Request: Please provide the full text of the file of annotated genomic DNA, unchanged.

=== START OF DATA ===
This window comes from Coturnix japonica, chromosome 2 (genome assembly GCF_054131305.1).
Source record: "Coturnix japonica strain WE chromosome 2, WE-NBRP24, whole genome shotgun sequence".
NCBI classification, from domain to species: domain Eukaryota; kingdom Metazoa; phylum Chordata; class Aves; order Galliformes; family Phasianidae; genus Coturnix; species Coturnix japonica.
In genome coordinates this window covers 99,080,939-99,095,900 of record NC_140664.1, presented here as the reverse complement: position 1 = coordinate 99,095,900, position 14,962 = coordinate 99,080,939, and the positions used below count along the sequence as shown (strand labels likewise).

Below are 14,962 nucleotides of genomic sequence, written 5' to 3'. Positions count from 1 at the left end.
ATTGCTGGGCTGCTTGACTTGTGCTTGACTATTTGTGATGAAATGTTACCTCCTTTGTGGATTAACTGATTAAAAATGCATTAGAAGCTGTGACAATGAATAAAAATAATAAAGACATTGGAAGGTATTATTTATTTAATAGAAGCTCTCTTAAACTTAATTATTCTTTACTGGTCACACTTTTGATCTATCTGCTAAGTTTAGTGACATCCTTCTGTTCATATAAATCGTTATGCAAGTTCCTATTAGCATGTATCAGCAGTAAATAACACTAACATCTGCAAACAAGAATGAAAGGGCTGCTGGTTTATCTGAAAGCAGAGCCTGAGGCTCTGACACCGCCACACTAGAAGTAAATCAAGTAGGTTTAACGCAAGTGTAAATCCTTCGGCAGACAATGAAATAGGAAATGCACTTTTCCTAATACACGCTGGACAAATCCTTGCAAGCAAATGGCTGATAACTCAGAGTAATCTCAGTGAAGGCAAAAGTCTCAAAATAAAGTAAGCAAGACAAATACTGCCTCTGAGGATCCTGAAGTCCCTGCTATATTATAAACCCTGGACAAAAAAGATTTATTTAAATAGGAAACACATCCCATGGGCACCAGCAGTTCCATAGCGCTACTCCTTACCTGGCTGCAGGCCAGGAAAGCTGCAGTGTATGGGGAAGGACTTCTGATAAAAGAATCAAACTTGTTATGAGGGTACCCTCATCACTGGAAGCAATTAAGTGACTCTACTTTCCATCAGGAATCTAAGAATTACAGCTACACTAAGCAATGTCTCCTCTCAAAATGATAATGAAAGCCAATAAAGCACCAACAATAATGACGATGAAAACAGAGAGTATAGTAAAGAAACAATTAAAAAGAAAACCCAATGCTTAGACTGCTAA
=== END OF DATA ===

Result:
This window comes from Coturnix japonica, chromosome 2 (genome assembly GCF_054131305.1).
Source record: "Coturnix japonica strain WE chromosome 2, WE-NBRP24, whole genome shotgun sequence".
NCBI classification, from domain to species: domain Eukaryota; kingdom Metazoa; phylum Chordata; class Aves; order Galliformes; family Phasianidae; genus Coturnix; species Coturnix japonica.
In genome coordinates this window covers 99,080,939-99,095,900 of record NC_140664.1, presented here as the reverse complement: position 1 = coordinate 99,095,900, position 14,962 = coordinate 99,080,939, and the positions used below count along the sequence as shown (strand labels likewise).

Below are 14,962 nucleotides of genomic sequence, written 5' to 3'. Positions count from 1 at the left end.
ATTGCTGGGCTGCTTGACTTGTGCTTGACTATTTGTGATGAAATGTTACCTCCTTTGTGGATTAACTGATTAAAAATGCATTAGAAGCTGTGACAATGAATAAAAATAATAAAGACATTGGAAGGTATTATTTATTTAATAGAAGCTCTCTTAAACTTAATTATTCTTTACTGGTCACACTTTTGATCTATCTGCTAAGTTTAGTGACATCCTTCTGTTCATATAAATCGTTATGCAAGTTCCTATTAGCATGTATCAGCAGTAAATAACACTAACATCTGCAAACAAGAATGAAAGGGCTGCTGGTTTATCTGAAAGCAGAGCCTGAGGCTCTGACACCGCCACACTAGAAGTAAATCAAGTAGGTTTAACGCAAGTGTAAATCCTTCGGCAGACAATGAAATAGGAAATGCACTTTTCCTAATACACGCTGGACAAATCCTTGCAAGCAAATGGCTGATAACTCAGAGTAATCTCAGTGAAGGCAAAAGTCTCAAAATAAAGTAAGCAAGACAAATACTGCCTCTGAGGATCCTGAAGTCCCTGCTATATTATAAACCCTGGACAAAAAAGATTTATTTAAATAGGAAACACATCCCATGGGCACCAGCAGTTCCATAGCGCTACTCCTTACCTGGCTGCAGGCCAGGAAAGCTGCAGTGTATGGGGAAGGACTTCTGATAAAAGAATCAAACTTGTTATGAGGGTACCCTCATCACTGGAAGCAATTAAGTGACTCTACTTTCCATCAGGAATCTAAGAATTACAGCTACACTAAGCAATGTCTCCTCTCAAAATGATAATGAAAGCCAATAAAGCACCAACAATAATGACGATGAAAACAGAGAGTATAGTAAAGAAACAATTAAAAAGAAAACCCAATGCTTAGACTGCTAA